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* EvolvingMusic: It's somewhat traditional for certain songs to be updated to poke fun of current topical references. Ko-Ko's "[[ListSong I've Got a Little List]]" from ''TheMikado'' and "The MajorGeneralSong" from ''ThePiratesOfPenzance'' are particularly vulnerable. Gilbert himself sanctioned some of this when he realized that "the lady novelist" on Ko-Ko's list wouldn't always be seen as "[[MostWritersAreMale a singular anomaly]]" and let singers suggest their own alternatives. The lyrics explicitly give permission to fill out the list as they wish.[[note]]The task of filling up the blanks, I'd rather leave to you. But it really doesn't matter whom you put upon the list, for they'd none of 'em be missed -- they'd none of 'em be missed.[[/note]] The most popular replacement? "[[NatureAbhorsAVirgin The girl who's not been kissed]]" and "[[RoaringTwenties the Prohibitionist]], although more recently, lady novelists have come back into range, either "[[{{Franchise/Twilight}} the vampire novelist]]" or "[[Literature/FiftyShadesOfGrey the fetish novelist]]", under the belief that Sir William would find the abilities of both rather lacking.
25th Jul '16 8:30:00 PM jormis29
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** When the defendant (accused of breach of promise of marriage) enters the court in ''Trial by Jury'', he sings "Is this the Court of the Exchequer?" and then aside ''Be firm, be firm, my pecker'', as in British slang "pecker" meant "courage". This has been altered in some modern productions to "Of many a man the wrecker"

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** When the defendant (accused of breach of promise of marriage) BreachOfPromiseOfMarriage) enters the court in ''Trial by Jury'', he sings "Is this the Court of the Exchequer?" and then aside ''Be firm, be firm, my pecker'', as in British slang "pecker" meant "courage". This has been altered in some modern productions to "Of many a man the wrecker"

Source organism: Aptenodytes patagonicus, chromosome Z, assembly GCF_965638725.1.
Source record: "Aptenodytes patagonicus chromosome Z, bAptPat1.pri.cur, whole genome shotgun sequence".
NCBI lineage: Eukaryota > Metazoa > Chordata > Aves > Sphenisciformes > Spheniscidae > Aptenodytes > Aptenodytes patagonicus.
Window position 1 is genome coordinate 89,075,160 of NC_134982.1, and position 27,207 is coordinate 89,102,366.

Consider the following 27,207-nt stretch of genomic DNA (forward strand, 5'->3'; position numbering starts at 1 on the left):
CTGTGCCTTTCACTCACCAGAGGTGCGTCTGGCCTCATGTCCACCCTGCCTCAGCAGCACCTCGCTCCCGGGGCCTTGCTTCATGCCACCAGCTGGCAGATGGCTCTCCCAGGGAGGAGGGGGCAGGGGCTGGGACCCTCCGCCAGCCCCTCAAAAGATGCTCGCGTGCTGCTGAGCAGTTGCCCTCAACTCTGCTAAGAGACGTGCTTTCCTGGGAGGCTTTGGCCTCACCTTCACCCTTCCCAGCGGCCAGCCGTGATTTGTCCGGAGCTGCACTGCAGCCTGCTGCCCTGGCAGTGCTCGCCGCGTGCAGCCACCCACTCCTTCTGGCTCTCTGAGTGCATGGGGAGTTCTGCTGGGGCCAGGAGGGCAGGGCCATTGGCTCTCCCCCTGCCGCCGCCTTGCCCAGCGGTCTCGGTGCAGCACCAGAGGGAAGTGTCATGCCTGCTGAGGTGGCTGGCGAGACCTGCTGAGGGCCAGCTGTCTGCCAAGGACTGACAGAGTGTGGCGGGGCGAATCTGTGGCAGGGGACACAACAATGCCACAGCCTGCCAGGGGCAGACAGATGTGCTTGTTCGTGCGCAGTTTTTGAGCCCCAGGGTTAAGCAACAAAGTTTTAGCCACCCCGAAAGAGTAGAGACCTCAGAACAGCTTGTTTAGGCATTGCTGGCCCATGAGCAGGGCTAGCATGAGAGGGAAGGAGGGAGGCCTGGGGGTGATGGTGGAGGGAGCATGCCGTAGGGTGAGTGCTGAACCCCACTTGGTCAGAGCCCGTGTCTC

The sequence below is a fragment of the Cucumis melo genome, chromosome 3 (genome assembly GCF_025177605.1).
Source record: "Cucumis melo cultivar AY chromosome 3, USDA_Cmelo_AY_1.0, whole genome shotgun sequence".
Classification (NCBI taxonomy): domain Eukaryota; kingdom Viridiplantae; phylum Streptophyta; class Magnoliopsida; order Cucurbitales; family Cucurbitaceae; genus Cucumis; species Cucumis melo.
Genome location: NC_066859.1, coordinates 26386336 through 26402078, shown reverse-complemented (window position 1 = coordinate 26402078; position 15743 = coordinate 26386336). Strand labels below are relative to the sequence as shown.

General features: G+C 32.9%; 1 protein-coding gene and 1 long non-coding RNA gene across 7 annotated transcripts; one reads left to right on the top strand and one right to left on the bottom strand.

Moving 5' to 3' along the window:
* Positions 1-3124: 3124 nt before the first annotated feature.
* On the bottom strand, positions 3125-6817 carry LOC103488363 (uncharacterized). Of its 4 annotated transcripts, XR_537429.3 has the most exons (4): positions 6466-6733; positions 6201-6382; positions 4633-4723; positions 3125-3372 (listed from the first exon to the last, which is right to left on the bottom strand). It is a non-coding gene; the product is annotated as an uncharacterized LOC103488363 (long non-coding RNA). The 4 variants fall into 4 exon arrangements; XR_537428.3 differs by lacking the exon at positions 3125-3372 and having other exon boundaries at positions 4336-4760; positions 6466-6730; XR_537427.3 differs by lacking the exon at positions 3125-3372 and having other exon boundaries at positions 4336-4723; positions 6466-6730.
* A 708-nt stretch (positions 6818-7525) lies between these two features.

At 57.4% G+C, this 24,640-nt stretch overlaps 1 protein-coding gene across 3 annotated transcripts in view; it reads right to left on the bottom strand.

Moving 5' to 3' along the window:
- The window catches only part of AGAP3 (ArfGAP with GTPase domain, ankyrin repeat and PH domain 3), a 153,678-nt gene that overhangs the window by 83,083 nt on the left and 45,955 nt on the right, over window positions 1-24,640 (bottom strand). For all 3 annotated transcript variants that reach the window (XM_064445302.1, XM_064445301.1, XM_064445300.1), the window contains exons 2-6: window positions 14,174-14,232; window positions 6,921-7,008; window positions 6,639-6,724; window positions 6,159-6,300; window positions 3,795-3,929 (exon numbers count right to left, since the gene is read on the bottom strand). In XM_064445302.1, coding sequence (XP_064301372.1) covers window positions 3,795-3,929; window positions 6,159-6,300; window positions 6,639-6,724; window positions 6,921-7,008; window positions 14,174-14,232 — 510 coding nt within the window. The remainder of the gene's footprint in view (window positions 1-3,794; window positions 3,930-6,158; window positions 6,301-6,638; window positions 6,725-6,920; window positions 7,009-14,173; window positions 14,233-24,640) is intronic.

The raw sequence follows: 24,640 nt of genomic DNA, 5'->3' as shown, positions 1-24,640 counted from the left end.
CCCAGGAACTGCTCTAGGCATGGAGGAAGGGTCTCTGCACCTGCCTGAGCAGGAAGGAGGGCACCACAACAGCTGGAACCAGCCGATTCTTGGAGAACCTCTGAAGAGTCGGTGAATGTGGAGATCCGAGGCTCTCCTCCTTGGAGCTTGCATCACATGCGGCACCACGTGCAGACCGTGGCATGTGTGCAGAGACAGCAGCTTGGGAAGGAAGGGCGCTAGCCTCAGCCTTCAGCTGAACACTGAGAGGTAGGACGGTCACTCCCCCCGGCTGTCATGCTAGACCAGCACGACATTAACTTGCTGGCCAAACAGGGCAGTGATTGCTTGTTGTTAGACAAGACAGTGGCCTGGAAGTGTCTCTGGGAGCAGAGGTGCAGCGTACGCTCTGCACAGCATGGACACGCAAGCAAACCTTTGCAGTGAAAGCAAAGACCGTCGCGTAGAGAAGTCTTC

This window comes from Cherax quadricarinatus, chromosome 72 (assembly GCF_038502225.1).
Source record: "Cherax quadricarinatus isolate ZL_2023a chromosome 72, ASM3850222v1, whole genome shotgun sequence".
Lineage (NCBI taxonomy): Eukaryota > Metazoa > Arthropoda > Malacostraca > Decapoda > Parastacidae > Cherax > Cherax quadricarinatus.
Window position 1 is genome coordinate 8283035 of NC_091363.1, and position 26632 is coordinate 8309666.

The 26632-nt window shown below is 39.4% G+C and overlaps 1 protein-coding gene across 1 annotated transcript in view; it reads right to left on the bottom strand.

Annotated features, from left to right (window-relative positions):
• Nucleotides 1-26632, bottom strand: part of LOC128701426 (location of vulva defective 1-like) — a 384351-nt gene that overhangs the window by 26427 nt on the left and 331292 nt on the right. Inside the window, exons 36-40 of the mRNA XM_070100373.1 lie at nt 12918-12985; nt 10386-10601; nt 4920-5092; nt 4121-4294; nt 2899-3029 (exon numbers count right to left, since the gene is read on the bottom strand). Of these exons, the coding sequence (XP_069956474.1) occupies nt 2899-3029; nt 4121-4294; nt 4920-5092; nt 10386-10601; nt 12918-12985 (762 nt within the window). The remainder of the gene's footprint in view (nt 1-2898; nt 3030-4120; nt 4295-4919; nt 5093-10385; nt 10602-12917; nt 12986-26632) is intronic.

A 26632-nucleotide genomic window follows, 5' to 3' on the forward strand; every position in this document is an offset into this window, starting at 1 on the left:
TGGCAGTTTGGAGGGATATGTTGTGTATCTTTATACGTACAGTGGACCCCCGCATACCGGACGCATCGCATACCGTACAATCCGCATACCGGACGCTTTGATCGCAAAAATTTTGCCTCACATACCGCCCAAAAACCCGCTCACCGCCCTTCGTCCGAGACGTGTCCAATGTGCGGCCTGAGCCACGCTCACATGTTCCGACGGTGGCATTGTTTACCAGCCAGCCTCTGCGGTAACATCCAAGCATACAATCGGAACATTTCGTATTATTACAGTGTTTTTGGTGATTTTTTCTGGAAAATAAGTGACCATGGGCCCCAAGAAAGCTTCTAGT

22nd Jun '16 8:12:47 PM Kalmbach
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Added DiffLines:

** Sir Joseph Porter in ''HMS Pinafore'' "snaps his fingers at a foeman's taunts" but later admits that he has no nautical experience whatsoever, and also that he gets seasick.
17th Jun '16 12:02:03 AM PaulA
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* ''Theatre/{{Patience}}, or, Bunthorne's Bride'' (1881) (a parody of the æsthetic movement of which OscarWilde was a high-profile devotee)

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* ''Theatre/{{Patience}}, or, Bunthorne's Bride'' (1881) (a parody of the æsthetic movement of which OscarWilde Creator/OscarWilde was a high-profile devotee)
15th Jan '16 9:47:39 AM Anddrix
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** ''Patience'': Pretty much a MAJOR expansion of ''[[http://diamond.boisestate.edu/gas/bab_ballads/html/rival_curates.html The Rival Curates]]'', though [[PragmaticAdaptation Gilbert knew that, as much as he might want to poke fun of clerics on the stage]], he'd cause [[MoralGuardians every cleric out there -- who were already, many of them, railing against the wicked stage from the pulpit]] -- to think [[ViewersAreMorons they'd been proven right]].

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** ''Patience'': Pretty much a MAJOR expansion of ''[[http://diamond.boisestate.edu/gas/bab_ballads/html/rival_curates.html The Rival Curates]]'', though [[PragmaticAdaptation Gilbert knew that, as much as he might want to poke fun of clerics on the stage]], he'd cause [[MoralGuardians every cleric out there -- who were already, many of them, railing against the wicked stage from the pulpit]] -- to think [[ViewersAreMorons they'd been proven right]].right.